By Linda O’Flanagan
Samson Management has dampened rumors of a fire sale, announcing it plans to spend the profit it made on a recent $218 million sale — and then some — building its portfolio.
“We are looking for exchange properties of all types — residential, office and retail — primarily in New York City, and, really, in the entire surrounding tri-state area,” said David Kershner, Samson Management’s president and CEO.
Earlier this month, the firm — founded by the late Arnold and Sam Goldstein — sold a trio of Midtown office buildings to Joe Sitt.
The buildings at 24 West 40th Street, 45 West 45th Street and 145 West 45th Street had been part of Samson’s portfolio for years and their sale netted a hefty profit.
However, it also sparked rumors that the company was liquidating its assets following the passing of Arnold Goldstein earlier this year.
This week, however, CEO Kershner told Real Estate Weekly that while the co-founder was no-longer at the helm, Samson Management is still very much in the game. “We are not that kind of company,ˮ said Kershner. “We stay in things for the long term, a business philosophy that was established in 1964 when Sam and Arnold Goldstein purchased their first building.
“In this case, even though Samson Management was not actively marketing the properties, the sale price for these office buildings was simply too high to pass up.ˮ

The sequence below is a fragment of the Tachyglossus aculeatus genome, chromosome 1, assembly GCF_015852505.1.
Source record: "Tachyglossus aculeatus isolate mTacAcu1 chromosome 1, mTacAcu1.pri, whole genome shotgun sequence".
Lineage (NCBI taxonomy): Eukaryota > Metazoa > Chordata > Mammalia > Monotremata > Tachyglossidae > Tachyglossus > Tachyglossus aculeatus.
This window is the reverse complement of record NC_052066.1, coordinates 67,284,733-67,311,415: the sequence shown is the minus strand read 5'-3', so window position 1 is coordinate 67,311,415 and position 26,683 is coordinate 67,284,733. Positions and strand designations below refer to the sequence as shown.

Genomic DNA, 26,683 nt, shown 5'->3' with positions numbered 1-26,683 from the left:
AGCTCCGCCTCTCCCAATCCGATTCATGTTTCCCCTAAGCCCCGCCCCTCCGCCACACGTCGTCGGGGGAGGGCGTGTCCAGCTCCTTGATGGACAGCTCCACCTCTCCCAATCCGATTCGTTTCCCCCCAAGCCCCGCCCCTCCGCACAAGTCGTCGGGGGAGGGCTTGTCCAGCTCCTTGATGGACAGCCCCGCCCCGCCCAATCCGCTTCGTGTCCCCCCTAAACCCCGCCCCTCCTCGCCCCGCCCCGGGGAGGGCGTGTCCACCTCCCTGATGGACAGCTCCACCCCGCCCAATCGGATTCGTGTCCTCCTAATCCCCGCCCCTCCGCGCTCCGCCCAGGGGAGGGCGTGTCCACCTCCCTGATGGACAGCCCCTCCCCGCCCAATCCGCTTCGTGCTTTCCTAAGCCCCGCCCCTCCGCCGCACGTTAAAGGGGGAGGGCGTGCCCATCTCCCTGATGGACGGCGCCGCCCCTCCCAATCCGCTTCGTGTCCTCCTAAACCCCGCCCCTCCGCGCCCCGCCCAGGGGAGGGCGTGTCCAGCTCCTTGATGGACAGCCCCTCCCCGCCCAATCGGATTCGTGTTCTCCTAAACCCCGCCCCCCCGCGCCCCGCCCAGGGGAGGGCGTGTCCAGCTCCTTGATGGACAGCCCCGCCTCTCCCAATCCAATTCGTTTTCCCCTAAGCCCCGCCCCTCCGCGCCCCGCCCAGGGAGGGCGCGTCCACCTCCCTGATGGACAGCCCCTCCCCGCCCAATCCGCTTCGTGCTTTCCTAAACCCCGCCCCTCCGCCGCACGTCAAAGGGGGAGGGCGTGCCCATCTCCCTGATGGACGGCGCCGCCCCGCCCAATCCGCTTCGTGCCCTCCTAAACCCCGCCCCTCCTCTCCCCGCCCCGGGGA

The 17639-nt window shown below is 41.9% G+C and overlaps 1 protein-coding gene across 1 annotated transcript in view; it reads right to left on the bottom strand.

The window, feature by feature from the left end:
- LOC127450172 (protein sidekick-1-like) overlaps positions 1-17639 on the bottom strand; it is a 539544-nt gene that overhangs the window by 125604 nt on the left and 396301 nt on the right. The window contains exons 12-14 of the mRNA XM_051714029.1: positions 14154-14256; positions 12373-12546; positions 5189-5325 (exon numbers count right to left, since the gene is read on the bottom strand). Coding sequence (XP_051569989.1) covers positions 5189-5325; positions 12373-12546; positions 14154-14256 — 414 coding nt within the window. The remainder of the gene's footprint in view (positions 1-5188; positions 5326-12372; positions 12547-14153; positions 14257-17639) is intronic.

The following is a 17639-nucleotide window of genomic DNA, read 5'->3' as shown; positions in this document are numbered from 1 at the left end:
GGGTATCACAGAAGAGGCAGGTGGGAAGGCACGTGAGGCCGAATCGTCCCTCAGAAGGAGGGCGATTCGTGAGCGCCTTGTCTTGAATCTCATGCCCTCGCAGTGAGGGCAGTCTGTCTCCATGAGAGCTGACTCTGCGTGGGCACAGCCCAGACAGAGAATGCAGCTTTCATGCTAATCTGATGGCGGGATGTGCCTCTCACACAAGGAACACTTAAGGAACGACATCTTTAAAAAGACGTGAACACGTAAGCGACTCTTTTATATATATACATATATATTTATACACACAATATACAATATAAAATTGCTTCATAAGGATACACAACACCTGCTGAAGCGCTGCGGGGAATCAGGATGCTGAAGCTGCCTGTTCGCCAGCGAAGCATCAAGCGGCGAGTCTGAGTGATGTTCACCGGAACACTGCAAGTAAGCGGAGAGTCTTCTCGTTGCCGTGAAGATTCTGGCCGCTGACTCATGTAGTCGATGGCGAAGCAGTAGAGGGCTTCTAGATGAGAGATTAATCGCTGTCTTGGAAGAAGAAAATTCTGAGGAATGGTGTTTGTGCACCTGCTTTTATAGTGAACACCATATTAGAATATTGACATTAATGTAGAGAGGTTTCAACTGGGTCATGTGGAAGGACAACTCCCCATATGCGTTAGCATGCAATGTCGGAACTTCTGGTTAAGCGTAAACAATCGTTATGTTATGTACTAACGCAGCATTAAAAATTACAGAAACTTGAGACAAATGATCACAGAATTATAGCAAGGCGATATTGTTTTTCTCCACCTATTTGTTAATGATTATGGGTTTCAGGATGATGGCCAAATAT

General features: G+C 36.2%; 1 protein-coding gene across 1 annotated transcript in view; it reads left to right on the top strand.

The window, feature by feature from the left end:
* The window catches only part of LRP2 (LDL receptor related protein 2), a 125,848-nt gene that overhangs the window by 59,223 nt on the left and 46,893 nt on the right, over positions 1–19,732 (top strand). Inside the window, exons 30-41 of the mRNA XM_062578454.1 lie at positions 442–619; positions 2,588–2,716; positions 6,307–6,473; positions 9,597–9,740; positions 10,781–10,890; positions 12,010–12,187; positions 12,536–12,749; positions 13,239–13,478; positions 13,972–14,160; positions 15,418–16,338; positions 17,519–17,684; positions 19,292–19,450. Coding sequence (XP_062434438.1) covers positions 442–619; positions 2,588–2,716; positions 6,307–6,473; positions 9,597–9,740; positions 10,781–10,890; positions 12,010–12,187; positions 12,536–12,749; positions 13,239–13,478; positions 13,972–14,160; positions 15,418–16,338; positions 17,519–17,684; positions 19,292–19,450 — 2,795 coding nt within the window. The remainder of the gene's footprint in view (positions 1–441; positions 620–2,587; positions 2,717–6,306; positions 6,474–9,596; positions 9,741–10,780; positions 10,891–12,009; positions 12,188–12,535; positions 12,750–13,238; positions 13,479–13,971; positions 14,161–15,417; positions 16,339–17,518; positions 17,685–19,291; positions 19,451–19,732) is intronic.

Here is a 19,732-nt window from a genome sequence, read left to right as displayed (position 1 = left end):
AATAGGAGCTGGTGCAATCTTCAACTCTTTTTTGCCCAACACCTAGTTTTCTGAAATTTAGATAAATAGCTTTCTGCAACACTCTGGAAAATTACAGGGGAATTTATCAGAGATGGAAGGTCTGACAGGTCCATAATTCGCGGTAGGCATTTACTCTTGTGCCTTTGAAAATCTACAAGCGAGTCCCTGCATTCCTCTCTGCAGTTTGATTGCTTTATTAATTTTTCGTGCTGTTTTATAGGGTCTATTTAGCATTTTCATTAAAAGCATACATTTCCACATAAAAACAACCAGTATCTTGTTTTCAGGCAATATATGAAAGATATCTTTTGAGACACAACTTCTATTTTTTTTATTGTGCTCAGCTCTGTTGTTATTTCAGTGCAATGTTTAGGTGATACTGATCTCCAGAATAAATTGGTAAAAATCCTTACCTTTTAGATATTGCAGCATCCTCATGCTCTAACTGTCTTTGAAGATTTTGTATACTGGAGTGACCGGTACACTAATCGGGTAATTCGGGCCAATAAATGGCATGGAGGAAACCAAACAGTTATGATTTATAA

Kershner said Samson Management is now ploughing the profits from the sale back into the company, expanding their already significant real estate portfolio, which consists of more than 5,000 residential units and over 1.5 million square feet of office and retail properties throughout the northeast.
Kershner said acquisitions will be driven by Samson’s philosophy of targeting exchange properties that are solid real estate investments and make economic sense.
“The company’s acquisitions will not be driven by tax breaks, nor are its future acquisition plans limited to the proceeds of the sale of the three office buildings,ˮ Kershner said.
Although it is casting its net widely, Samson Management has interest in the Upper West Side, where it is currenlty converting 498 West End Avenue to luxury condominiums.
Acquisitions in the past year have also included 129 West 29th Street, 451 Lexington Avenue and 2400 Broadway. The company is also poised to start construction at 15 Hubert Street, which is being converted to condos.
Samson is not working exclusively with a broker, but by virtue of its portfolio, Kershner said it is solicited daily by hungry brokers with potential property deals.